Android 4.2 Jelly Bean Review

Image © Allison Joyce/Stringer: Getty Images.

March 20, 2013

Google Android seems to have adopted a different OS version release strategy this year. Android 4.0, aka Ice Cream Sandwich, had arrived in 2011. That version received a warm welcome from both app developers and mobile users alike. Instead of going on to version 5.0, though, Google decided to release mini versions of subsequent updates, each featuring a little surprise for its audience, probably allowing developers and users to get accustomed to each upcoming version.

Android 4.1 hit the market in mid-2012. Now we have yet another delicious version of the OS, Android 4.2, also referred to as the Jelly Bean.

The company has ironed out several of the previous versions' issues in its very latest update. Google obviously aims at reaching a much wider global audience than ever before, while also preventing the latest OS’ from toppling its current formidable market position. So what is this version all about? Is it really all that worth it? Here is a review of the Android 4.2 Jelly Bean OS.

Appearance-Wise

 

Jelly Bean appears to be much like Ice Cream Sandwich at first glance. However, it is notably more powerful than all its predecessors. Google cleverly avoids trouble with Apple’s “slide right to unlock” patent, by permitting users to swipe left to access the camera feature. The rest of the swipe features include standard Android gestures.

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General UI

 

The latest Android OS version enables users to customize the placing of widgets on any screen, in the way they desire to see it. What is more; these widgets can even be resized according to user preference. One issue, however, is that all the apps may not render properly on tablets.

The company would hopefully address the problem in the near future.

The new version also makes it easier for visually challenged users to use Gesture Mode in order to navigate the UI, by making use of sound and touch input. Google provides APIs to developers to work with this functionality as well, and create support for pairing external Braille devices with smartphones and tablets.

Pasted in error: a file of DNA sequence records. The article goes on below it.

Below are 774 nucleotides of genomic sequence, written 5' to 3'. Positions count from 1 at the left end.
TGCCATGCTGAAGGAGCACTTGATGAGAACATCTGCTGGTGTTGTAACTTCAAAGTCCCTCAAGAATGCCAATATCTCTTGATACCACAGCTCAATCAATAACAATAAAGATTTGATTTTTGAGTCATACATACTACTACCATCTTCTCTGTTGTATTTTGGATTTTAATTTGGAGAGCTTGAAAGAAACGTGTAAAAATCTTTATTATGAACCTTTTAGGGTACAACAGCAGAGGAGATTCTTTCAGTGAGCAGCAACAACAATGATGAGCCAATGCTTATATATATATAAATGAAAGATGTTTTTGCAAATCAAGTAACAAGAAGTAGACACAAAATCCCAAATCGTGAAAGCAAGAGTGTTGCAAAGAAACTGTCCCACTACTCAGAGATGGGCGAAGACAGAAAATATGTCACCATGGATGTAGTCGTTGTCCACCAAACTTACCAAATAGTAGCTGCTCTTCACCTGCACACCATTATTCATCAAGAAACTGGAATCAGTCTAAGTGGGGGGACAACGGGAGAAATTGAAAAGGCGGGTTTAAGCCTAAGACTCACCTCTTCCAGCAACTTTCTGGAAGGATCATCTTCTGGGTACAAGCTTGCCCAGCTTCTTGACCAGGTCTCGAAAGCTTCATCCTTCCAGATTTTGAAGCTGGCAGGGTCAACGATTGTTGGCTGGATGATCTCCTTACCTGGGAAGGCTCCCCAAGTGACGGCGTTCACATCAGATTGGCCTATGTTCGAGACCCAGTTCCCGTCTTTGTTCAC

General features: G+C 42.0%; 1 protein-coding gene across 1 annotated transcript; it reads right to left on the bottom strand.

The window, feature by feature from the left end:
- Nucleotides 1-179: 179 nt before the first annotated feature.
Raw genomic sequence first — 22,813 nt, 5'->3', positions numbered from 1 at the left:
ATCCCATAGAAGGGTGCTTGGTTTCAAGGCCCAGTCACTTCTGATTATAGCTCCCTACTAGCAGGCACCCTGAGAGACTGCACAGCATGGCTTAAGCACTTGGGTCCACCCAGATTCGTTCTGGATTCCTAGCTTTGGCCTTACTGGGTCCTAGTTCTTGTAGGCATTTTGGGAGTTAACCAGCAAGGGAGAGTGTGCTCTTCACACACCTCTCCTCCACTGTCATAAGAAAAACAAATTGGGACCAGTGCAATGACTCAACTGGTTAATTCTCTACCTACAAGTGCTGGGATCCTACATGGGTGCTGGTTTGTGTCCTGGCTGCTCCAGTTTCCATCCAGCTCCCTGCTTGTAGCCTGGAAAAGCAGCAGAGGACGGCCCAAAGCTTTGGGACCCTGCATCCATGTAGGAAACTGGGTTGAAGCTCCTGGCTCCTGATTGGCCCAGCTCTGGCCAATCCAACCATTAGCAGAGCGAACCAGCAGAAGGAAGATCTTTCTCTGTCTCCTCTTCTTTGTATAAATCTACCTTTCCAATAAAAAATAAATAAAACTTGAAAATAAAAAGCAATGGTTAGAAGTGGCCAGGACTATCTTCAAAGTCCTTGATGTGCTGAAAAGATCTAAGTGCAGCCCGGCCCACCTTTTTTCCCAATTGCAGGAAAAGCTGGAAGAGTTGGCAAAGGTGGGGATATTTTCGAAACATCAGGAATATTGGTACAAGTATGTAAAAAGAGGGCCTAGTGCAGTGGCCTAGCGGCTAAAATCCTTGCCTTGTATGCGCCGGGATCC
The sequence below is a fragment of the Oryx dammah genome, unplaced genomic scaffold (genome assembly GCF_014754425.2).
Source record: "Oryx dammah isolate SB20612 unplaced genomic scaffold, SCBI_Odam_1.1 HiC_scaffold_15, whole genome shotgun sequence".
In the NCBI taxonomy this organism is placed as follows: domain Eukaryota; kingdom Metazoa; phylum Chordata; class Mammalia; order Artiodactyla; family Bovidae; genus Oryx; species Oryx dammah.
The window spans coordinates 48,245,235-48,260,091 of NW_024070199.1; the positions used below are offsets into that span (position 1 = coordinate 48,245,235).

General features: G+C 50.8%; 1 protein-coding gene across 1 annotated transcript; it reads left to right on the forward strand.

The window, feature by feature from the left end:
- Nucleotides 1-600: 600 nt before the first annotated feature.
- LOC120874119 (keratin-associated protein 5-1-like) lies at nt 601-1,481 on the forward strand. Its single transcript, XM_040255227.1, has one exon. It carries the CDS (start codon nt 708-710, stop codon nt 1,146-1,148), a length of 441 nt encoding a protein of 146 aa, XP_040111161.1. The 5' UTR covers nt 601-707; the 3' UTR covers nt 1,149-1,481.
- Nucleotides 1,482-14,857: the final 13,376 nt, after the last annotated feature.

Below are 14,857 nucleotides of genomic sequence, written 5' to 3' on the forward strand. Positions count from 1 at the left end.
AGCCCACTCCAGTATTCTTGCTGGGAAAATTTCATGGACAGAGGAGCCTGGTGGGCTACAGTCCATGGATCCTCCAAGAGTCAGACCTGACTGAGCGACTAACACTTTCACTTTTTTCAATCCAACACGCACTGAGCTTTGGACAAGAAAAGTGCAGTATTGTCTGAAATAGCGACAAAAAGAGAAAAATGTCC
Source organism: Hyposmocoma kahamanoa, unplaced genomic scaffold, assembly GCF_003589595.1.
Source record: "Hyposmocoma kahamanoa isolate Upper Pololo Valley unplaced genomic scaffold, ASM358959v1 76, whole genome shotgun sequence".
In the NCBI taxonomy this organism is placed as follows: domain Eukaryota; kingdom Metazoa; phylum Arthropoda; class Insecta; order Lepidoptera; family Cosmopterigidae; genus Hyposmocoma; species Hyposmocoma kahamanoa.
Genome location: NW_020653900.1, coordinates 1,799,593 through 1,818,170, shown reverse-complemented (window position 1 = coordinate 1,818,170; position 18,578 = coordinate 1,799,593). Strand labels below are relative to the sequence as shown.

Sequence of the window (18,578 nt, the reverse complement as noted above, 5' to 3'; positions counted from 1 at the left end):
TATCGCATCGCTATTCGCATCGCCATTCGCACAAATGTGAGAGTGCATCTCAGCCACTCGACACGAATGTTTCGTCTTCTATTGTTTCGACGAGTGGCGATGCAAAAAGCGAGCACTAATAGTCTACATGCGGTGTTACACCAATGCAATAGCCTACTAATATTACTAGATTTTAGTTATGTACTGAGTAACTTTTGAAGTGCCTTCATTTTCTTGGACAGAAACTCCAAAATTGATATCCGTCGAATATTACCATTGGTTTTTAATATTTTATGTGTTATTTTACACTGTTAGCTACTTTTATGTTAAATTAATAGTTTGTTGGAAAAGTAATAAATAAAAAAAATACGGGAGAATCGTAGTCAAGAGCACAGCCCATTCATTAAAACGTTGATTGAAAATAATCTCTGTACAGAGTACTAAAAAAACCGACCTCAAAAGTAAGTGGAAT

Notification API

 

Jelly Bean has introduced a new API for developers to take full advantage of this UI element. Exhibiting a clean and uncluttered interface, the notifications are bigger in size, thereby making them more readable. Dragging two fingers up and down the screen lets users browse all the UI elements, without having to flip through the entire set of options on the screen. While this two-finger action is exclusive to Android’s preloaded apps, this is bound to change in the near future with developers creating third-party apps for this OS.

A mere tap on the right-hand corner reveals a plethora of quick settings options, which you can use to play around with network settings, view data usage, adjust screen brightness and much more. Jelly Bean also gives users the one-tap option of hiding or disabling unwanted apps and notifications.​

Project Butter

 

Google’s engineers have worked diligently on “Project Butter”, incorporating it into Jelly Bean, thus making it as smooth and hassle-free as the Apple iOS. The “vsync timing” feature enables the device to register much faster frame rates, intuitively trying to guess the user’s next move across the UI.

While device users would only note that the UI is smoother and responds much faster, this feature is most advantageous to developers; especially those who create advanced apps involving graphics and sound.

Google Now

 

Another new and very desirable feature included in Android 4.2 is Google Now, which brings users fast searching, along with displaying information which is most relevant to them. Requiring no special setup, this feature offers to help users with practically all their day-to-day tasks, such as creating an event on the calendar, displaying the exact location of the event, then taking the user to the next appointment, also letting them know how long it would take to traverse that distance, if necessary.

Much like Siri, though not quite so efficient, Google Now currently includes updates for events and appointments; traffic and weather updates; currency and translation services; location-based information and much more.

Keyboard

 

Jelly Bean also comes with a speedier and much more efficient virtual keyboard, with improved text-to-speech conversion abilities. Voice typing finally needs no data connection and gesture typing, also known as Swype, makes the whole process of typing faster and much more trouble-free.

Android Beam

 

Andriod Beam offers users the NFC or Near Field Communication feature. This is good, but is no more novel to the user. This new OS version allows users to share contacts, photos, videos and other files and other information with each other, by touching their Android devices back-to-back.

The drawback here is that the feature is not supported by the earlier versions of this OS, and will work only with other Jelly Bean devices.

Bottom Line

 

Jelly Bean is not a stunningly remarkable improvement over its immediate predecessor, the Ice Cream Sandwich. However, there are several factors in favor of this operating system. The general enhancement of the UI, “Project Butter” and the Notifications feature scores the highest marks. Google Now is fast right now, but has scope to improve with the passage of time.

The greatest disadvantage with Android, yet, is that it does not offer users as many security options as Apple’s iOS. It also does not include built-in options for tracing lost or stolen devices.

The negatives notwithstanding, Google has undoubtedly delivered a winner with its Android 4.2 Jelly Bean update. It would most importantly emerge successful in bridging the OS version gap, which has, up until now, created severe fragmentation problems for the company.